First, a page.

Yahoo! News China has this photo of a police officer in an emergency shelter breastfeeding an orphaned baby. Heartbreaking, but somehow hopeful as well. So many babies must have no one there at all; this baby is lucky, in one tiny way, at least for this captured moment.
The Google-translated text reads:
Naima disaster areas orphans of police May 16, Sichuan Jiangyou County Public Security Bureau police Jiang Xiaojuan women in shelters for the earthquake victims in an earthquake orphans breastfeeding. Jiang Xiaojuan obligations for some much-needed nursing earthquake orphans breastfeeding, but “Henxin” themselves before 6 months, breast-feeding children also need to parental care.
If anyone can manage a better translation of the text here at Yahoo! China, I’d appreciate it.
If you’re offering donations to rescue services in China and Burma, please consider taking a moment to find out whether your money will be going toward organisations that indiscriminately provide artificial baby milk instead of facilitating lactation, relactation, milk donation, and wet-nursing.
Artificial feeding is particularly dangerous in emergency situations where clean water and washing facilities are not available, and where bottles are provided rather than clean cups (with accompanying training). The provision of infant formula in disasters as a routine, without lactation support services, undermines both maternal breastfeeding and wet-nursing, which are much safer for infants. Artificially fed babies in disaster situations are at risk of serious bacterial infections and outbreaks of dysentery; and mothers’ milk supply, unprotected, dwindles, leaving families dependent on expensive and less-safe breastmilk substitutes.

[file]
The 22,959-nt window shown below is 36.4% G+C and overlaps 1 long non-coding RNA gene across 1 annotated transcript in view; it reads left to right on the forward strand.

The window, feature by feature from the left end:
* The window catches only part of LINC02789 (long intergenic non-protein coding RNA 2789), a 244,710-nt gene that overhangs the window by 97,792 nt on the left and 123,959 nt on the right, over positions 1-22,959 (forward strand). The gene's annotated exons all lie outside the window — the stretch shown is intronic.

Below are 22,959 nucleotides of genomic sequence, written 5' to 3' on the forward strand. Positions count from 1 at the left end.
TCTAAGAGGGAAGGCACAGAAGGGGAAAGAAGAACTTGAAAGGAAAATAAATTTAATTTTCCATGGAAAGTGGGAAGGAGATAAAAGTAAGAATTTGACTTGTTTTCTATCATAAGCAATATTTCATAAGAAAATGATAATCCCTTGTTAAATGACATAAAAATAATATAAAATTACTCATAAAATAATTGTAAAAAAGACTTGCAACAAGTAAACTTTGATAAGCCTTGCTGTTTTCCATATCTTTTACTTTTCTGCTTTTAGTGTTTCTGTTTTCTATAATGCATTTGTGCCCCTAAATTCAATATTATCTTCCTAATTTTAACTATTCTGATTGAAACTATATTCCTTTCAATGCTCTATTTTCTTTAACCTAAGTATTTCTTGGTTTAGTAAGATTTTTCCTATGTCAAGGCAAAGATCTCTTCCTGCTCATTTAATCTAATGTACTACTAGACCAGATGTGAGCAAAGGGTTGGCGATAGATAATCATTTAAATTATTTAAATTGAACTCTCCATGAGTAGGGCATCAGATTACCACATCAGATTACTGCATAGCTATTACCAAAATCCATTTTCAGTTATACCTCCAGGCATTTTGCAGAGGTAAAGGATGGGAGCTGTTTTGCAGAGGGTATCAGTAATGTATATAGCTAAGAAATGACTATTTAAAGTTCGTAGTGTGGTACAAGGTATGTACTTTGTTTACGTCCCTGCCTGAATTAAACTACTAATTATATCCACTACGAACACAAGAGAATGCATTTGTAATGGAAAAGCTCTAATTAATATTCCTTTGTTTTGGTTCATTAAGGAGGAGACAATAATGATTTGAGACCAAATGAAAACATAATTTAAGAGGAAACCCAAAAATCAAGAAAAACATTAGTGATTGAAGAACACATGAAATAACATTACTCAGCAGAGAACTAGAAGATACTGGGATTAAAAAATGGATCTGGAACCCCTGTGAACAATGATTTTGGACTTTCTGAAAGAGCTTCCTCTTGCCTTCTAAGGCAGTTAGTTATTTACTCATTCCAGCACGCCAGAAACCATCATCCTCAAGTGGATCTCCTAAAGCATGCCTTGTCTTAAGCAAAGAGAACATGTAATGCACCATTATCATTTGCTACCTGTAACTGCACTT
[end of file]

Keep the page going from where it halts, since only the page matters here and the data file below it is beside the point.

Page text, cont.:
Often donations of artificial milk are in the form of expired or near-expired milk, without instructions in the local language and without training in safely mixing and administering it.
Edited to add another photo from the Straits Times:
Edited 21 May 2008 to add a link to video footage from SBS World News. This hero is briefly interviewed from around three-quarters of the way through.
[link via Parent-L]